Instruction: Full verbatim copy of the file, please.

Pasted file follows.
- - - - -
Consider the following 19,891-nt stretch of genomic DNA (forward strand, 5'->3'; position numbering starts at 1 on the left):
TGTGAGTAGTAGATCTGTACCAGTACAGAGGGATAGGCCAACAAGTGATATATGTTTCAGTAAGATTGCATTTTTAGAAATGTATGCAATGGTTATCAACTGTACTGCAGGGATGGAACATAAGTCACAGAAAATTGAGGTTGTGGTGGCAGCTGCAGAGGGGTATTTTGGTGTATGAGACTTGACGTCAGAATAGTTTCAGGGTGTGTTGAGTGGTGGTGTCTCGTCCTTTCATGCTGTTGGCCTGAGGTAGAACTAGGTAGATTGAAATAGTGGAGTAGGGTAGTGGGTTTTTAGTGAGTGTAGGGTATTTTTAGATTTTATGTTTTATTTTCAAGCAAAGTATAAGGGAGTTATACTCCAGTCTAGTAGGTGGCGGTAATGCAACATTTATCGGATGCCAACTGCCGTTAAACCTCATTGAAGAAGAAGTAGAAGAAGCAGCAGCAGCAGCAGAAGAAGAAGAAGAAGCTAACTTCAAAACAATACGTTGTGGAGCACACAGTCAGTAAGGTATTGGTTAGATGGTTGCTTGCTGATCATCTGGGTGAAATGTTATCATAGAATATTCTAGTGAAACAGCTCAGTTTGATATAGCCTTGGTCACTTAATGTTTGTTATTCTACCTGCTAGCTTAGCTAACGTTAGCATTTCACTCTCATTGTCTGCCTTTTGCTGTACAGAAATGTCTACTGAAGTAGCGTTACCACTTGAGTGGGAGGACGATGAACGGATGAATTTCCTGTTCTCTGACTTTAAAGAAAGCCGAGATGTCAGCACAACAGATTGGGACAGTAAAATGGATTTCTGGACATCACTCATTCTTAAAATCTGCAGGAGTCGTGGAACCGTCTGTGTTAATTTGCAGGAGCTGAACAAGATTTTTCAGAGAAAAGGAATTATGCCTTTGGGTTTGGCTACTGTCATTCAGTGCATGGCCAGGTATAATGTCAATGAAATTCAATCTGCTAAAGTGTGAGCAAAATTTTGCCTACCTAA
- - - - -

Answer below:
Consider the following 19,891-nt stretch of genomic DNA (forward strand, 5'->3'; position numbering starts at 1 on the left):
TGTGAGTAGTAGATCTGTACCAGTACAGAGGGATAGGCCAACAAGTGATATATGTTTCAGTAAGATTGCATTTTTAGAAATGTATGCAATGGTTATCAACTGTACTGCAGGGATGGAACATAAGTCACAGAAAATTGAGGTTGTGGTGGCAGCTGCAGAGGGGTATTTTGGTGTATGAGACTTGACGTCAGAATAGTTTCAGGGTGTGTTGAGTGGTGGTGTCTCGTCCTTTCATGCTGTTGGCCTGAGGTAGAACTAGGTAGATTGAAATAGTGGAGTAGGGTAGTGGGTTTTTAGTGAGTGTAGGGTATTTTTAGATTTTATGTTTTATTTTCAAGCAAAGTATAAGGGAGTTATACTCCAGTCTAGTAGGTGGCGGTAATGCAACATTTATCGGATGCCAACTGCCGTTAAACCTCATTGAAGAAGAAGTAGAAGAAGCAGCAGCAGCAGCAGAAGAAGAAGAAGAAGCTAACTTCAAAACAATACGTTGTGGAGCACACAGTCAGTAAGGTATTGGTTAGATGGTTGCTTGCTGATCATCTGGGTGAAATGTTATCATAGAATATTCTAGTGAAACAGCTCAGTTTGATATAGCCTTGGTCACTTAATGTTTGTTATTCTACCTGCTAGCTTAGCTAACGTTAGCATTTCACTCTCATTGTCTGCCTTTTGCTGTACAGAAATGTCTACTGAAGTAGCGTTACCACTTGAGTGGGAGGACGATGAACGGATGAATTTCCTGTTCTCTGACTTTAAAGAAAGCCGAGATGTCAGCACAACAGATTGGGACAGTAAAATGGATTTCTGGACATCACTCATTCTTAAAATCTGCAGGAGTCGTGGAACCGTCTGTGTTAATTTGCAGGAGCTGAACAAGATTTTTCAGAGAAAAGGAATTATGCCTTTGGGTTTGGCTACTGTCATTCAGTGCATGGCCAGGTATAATGTCAATGAAATTCAATCTGCTAAAGTGTGAGCAAAATTTTGCCTACCTAA